Friday, January 9, 2009

Twillingate and Fogo Island: Exploring Newfoundland, Part 5

The view from the lookout near the lighthouse in Twillingate, Newfoundland

"Twenty years from now you will be more disappointed by the things you didn't do than by the ones you did do. So throw off the bowlines. Sail away from the safe harbor. Catch the trade winds in your sails. Explore. Dream. Discover." ~Mark Twain

The last leg of my time spent in Newfoundland was spent in Twillingate and the surrounding area. We appreciated the different topographies and qualities of the east side of Newfoundland versus the west side. However I had heard that Twillingate was an area not to be missed. 

We departed Gros Morne National Park and drove for about 5 hours to reach Twillingate. This area of Newfoundland is known as the Iceberg Capital Of The World...numerous tours head out during the summer months to spot the icebergs and whales which are both abundant at that time of year. On our way towards our destination we noted with smiles the absence of law enforcement. The roads were narrow and undulating, clean, relatively quiet and boasted miles and miles of undisturbed forests. It brings me great happiness to look at a map of Newfoundland and Labrador and see that the centre of Newfoundland contains virtually no habitation by human beings...apparently it is mostly composed of bogs and forests, realms not very conducive to human settlement.  I have not been to Labrador but from what I hear it is even more remote and undisturbed by development. 

The view from our hosts' backyard in Twillingate

We explored Twillingate for really only one full day but it was enough to get a taste for this gorgeous corner of Newfoundland. When I see those lovely commercials advertising Newfoundland Labrador on television, the ones with the cliffs and clotheslines flapping, that is what Twillingate is to me. We drove up to the lighthouse beyond Crow Head, a truly stunning drive. Near the lighthouse are a web of hiking trails, some very steep, and we meandered along them for a good distance.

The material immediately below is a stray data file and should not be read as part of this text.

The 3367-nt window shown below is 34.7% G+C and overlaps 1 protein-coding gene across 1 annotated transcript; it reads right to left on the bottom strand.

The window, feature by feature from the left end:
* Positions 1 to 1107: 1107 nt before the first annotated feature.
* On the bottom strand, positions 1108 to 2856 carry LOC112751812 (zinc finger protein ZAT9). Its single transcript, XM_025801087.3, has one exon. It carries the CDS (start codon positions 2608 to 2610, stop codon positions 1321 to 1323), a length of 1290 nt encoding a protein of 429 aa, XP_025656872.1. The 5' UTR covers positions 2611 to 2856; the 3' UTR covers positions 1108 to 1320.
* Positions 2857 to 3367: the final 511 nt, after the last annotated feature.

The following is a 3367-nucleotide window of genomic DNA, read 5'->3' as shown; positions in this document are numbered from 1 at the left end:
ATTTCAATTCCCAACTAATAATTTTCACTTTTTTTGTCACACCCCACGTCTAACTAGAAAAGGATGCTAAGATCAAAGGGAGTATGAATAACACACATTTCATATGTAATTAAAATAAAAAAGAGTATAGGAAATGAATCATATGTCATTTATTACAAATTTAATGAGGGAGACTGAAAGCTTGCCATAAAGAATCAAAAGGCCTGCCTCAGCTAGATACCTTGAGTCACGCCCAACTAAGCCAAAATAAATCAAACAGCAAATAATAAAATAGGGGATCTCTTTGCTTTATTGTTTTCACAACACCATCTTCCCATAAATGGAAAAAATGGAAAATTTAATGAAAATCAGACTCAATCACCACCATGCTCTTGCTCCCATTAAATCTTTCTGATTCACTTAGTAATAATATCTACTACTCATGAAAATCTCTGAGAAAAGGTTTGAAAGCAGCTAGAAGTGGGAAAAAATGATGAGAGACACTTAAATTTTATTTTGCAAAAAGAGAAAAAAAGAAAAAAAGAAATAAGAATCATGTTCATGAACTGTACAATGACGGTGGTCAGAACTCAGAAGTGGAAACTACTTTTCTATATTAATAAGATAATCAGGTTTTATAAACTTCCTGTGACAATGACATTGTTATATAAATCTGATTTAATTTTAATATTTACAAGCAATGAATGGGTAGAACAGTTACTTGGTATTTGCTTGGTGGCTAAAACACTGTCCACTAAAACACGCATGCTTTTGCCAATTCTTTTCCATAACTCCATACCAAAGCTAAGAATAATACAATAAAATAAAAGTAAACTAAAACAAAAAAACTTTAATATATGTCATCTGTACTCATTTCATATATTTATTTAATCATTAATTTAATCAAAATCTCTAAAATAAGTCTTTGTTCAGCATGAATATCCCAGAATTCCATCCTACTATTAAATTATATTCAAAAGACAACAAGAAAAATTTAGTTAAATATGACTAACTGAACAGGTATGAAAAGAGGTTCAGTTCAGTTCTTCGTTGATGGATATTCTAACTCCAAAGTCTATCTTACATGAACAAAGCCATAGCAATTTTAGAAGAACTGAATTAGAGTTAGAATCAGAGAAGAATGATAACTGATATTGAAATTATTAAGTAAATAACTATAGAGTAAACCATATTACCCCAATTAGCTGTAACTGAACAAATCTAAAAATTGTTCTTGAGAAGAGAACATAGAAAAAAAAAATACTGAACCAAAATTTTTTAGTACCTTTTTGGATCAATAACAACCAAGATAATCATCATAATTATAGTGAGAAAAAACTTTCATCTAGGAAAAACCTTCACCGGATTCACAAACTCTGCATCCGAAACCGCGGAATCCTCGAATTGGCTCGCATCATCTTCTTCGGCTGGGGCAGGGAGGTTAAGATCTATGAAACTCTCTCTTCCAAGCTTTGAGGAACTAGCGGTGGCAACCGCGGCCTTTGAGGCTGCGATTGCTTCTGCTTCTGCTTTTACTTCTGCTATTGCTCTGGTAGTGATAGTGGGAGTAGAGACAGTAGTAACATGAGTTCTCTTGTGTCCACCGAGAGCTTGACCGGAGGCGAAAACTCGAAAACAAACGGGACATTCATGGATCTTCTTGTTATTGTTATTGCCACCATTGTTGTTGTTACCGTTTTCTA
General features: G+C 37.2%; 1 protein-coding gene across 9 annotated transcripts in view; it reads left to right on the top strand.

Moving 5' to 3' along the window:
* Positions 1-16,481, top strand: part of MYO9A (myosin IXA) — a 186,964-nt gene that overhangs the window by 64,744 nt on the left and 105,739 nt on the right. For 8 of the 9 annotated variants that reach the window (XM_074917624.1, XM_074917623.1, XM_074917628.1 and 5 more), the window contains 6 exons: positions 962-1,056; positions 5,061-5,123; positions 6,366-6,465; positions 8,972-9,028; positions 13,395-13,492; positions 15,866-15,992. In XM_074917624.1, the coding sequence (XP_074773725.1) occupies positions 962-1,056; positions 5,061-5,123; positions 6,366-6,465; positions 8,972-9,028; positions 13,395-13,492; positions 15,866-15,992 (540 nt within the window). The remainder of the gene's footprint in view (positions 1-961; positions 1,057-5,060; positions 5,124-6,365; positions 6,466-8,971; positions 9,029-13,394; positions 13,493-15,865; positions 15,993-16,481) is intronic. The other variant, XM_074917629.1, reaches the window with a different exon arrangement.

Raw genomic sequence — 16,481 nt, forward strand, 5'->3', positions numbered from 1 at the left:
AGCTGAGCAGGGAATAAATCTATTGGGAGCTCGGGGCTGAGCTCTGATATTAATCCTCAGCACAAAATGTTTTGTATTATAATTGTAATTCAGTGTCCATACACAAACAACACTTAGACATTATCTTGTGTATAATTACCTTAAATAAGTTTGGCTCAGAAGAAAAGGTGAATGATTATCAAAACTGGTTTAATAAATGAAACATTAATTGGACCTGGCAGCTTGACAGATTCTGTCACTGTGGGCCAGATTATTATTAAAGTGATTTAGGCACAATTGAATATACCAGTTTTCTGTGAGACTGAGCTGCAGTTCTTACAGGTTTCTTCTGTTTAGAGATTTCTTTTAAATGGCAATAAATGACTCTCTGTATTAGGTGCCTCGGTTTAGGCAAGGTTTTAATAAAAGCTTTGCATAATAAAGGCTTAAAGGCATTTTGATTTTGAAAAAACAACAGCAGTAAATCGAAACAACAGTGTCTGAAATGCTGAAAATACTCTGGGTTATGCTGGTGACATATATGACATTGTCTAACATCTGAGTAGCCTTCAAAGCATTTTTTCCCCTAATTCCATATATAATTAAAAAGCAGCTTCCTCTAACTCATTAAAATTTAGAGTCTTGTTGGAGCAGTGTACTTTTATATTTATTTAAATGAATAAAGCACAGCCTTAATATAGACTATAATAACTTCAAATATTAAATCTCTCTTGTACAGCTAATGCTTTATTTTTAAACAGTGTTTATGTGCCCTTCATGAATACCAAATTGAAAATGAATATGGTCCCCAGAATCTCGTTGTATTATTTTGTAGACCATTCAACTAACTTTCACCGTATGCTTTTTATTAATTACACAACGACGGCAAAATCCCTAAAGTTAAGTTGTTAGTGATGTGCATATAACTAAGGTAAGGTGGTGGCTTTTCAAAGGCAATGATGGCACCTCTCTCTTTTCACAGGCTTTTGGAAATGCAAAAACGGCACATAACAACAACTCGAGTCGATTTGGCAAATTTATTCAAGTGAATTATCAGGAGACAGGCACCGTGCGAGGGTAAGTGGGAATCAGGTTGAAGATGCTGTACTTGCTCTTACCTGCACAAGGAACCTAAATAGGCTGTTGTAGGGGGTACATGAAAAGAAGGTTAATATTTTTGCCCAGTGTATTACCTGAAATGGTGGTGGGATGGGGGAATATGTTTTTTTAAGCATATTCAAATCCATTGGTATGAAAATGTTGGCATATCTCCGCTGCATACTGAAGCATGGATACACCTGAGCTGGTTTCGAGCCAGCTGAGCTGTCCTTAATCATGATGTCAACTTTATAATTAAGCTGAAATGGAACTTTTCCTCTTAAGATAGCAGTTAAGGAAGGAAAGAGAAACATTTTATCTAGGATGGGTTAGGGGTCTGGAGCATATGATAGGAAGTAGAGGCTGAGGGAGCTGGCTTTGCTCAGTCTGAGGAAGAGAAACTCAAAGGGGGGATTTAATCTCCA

The rather abbreviated sign at one of the small restaurants in Twillingate

The view along the road at Crow's Head on the way up to the lighthouse 

Not surprisingly, I did not get a picture of the lighthouse but preferred to capture the sunset. The quality of light reminded me a bit of Alaska with a similar palette of colours.

While in Wesleyville a new friend had suggested exploring Fogo and/or Change Islands. We researched the two places, knowing that we could not cover both areas in one day. We settled on Fogo Island and preceded to plan our ferry trips to and from this little piece of paradise.

This graffiti that we passed on the way to the ferry was, like all of the other graffiti we saw in Newfoundland, quite tasteful, and even a little artistic!

The small town where the ferry departs from is called Farewell. I adore the names of places in Newfoundland....they range from the charmingly optimistic (Come-By-Chance, Bumble-Bee-Bight, Heart's Content, Heart's Ease, Comfort Cove, Little Paradise) to the melancholic (Famish Gut, Confusion Bay, Misery Point, Empty Basket, Breakheart Point).

When I think of Newfoundland I think of purple-blue water, stalwart rocks, uninterrupted miles of trees and the open expanse of possibility.  We drove on to the little ferry that took us over to Fogo and were met with an area of Newfoundland that was even more unique than we anticipated. There is a strong Irish presence on FogoFogo Island has a faithfully preserved fishing stage on the Dwyer Premises. We visited this piece of history and were greeted by a lovely woman who showed us around and also took us up to Lane House Museum, the oldest house in Tilting. 

At the far side town an Irish cloverleaf stands near a cannon.

The beautifully preserved fishing stage, flakes and wharf of the Dwyer Premises